Friday we awoke to the sun blazing down on our camp. Jack’s survival skills came through as he strung up a tarp to provide some shade for us to relax beneath while we enjoyed our breakfast and a game of Munchkin (see Synthesis volume 19, issue 14). We returned to the WillPower Stage just in time for Alabama Shakes. As frontwoman Brittany Howard passionately belted out her emotive lyrics, I couldn’t help but think how much it reminded me of Lisa Valentine’s recent performance at Duffy’s Tavern. About halfway through the set, we made our way for the Citi Stage so as not to miss a single moment of The Flaming Lips.
Until a couple weeks ago when I saw Dr. Dog perform in Portland, The Flaming Lips were hands-down the best live act I’d ever witnessed, and they lived up to my expectations this year at Bottle Rock. Although they didn’t do the classic “ball thing,” where lead singer Wayne Coyne walks around on top of the crowd in a giant plastic bubble, they still delighted the audience with comparable stage theatrics. Coyne stood upon a giant, futuristic-looking podium that was connected to long, white tubes running down the back of the stage. As he sang, Coyne cradled a fake infant that was apparently connected to the tubes, creating a scene straight out of The Matrix. Between the potentially seizure-inducing light show and the psychedelic imagery projected onto the screen behind the band, the Lips were easily the most memorable act of the weekend.
When Friday night headliners The Black Keys took the stage, they were greeted by a sea of fans. At this point, the “VIP” area that Jack and I had previously enjoyed was overflowing with people who’d paid a premium price for what was supposed to be an enhanced, more comfortable Bottle Rock experience. Jack wormed his way to the photo pit just as the band began cycling through songs from their last three albums, including Jack’s personal favorite, “I’ve Got Mine.”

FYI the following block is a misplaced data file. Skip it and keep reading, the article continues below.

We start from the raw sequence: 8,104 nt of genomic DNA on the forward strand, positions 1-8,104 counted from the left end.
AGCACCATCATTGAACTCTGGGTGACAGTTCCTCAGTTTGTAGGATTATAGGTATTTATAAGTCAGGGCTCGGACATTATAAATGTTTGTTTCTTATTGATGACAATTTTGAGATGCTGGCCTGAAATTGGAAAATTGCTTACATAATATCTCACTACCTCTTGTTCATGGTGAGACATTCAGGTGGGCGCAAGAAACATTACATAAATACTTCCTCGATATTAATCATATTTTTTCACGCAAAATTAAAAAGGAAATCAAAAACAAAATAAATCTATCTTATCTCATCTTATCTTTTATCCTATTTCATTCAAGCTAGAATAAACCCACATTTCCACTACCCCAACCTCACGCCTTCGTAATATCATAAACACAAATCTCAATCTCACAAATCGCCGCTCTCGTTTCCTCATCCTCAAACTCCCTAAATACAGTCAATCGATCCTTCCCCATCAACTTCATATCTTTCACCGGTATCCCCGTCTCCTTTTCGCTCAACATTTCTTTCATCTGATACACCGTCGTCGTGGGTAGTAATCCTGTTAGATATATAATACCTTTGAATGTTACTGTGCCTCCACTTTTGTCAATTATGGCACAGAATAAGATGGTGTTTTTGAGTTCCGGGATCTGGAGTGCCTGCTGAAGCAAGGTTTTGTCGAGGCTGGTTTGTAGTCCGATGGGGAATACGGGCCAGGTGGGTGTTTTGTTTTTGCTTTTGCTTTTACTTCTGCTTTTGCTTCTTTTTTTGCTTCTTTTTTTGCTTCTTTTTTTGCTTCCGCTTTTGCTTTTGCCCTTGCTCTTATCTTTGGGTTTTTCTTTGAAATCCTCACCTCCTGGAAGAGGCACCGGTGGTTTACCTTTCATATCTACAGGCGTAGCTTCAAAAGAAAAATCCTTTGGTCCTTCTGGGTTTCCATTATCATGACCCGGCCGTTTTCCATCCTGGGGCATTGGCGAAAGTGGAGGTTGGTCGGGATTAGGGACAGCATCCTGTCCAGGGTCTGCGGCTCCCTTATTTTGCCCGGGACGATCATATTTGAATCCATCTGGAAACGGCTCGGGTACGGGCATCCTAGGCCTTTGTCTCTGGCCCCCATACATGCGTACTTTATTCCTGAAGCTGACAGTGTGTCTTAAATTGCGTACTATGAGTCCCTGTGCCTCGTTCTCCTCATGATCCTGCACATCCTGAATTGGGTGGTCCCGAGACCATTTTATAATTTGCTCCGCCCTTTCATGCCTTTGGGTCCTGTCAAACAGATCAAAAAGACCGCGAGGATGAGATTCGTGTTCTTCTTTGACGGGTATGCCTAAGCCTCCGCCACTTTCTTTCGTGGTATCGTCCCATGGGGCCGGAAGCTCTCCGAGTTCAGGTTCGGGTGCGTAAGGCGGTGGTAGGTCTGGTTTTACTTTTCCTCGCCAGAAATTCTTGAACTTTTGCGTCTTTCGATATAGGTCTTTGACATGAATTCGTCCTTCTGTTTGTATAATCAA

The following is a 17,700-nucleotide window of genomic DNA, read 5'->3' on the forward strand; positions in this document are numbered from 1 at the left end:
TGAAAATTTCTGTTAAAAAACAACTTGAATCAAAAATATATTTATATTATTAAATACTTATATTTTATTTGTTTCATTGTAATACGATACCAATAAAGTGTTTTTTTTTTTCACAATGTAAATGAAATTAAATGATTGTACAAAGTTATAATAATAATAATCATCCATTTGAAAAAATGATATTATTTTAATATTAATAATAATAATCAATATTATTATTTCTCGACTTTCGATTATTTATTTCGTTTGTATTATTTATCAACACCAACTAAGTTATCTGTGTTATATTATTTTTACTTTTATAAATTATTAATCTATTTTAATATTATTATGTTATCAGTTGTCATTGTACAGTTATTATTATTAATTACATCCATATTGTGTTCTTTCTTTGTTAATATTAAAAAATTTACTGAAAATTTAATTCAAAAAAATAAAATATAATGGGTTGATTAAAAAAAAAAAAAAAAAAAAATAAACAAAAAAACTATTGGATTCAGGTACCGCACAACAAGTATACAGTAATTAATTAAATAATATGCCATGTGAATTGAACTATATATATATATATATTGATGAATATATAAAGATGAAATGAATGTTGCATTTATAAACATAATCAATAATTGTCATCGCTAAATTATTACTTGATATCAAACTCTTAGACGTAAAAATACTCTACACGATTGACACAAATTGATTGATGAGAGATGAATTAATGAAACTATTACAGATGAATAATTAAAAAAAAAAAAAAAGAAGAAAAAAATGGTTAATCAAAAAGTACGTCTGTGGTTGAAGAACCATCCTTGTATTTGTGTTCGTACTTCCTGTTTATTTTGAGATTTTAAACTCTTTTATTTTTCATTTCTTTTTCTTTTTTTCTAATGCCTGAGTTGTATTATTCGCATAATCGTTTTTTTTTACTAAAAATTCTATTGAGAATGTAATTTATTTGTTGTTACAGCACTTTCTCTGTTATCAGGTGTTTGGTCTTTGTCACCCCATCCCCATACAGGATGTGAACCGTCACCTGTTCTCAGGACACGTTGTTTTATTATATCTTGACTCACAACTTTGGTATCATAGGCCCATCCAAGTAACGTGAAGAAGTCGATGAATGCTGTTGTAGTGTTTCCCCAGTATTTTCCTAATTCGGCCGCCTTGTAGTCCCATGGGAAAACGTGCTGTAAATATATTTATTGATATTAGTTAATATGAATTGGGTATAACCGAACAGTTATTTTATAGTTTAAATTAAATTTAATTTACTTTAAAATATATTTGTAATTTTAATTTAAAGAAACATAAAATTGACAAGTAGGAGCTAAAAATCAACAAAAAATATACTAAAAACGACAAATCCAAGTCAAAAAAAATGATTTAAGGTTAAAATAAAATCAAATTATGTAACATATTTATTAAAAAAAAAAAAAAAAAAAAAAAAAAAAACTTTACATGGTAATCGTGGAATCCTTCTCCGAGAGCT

Early Saturday morning we rallied to make it in time for Best Coast. Although I had previously expressed doubts about the band being able to stay hot following their debut, Crazy For You, I was promptly force-fed my own words as lead singer Bethany Cosentino explored a medley of new tracks off The Only Place (produced by Jon Brion…bonus), all of which I found just as satisfying as the more-familiar material. A particularly poignant lyric Cosentino dug into that had the crowd chanting was, “I don’t want to be how they want me to be.” In some ways, Best Coast was my personal favorite of the weekend. Their stripped-down, garage-rock vibe was refreshing, and stood out from all the other acts we’d seen. About 40 minutes into their set, however, we realized how badly the sun was kicking our asses. I started to have flashbacks of Coachella and the next thing I knew, Jack and I were stumbling through the Bottle Rock Sahara in desperate search of some shade.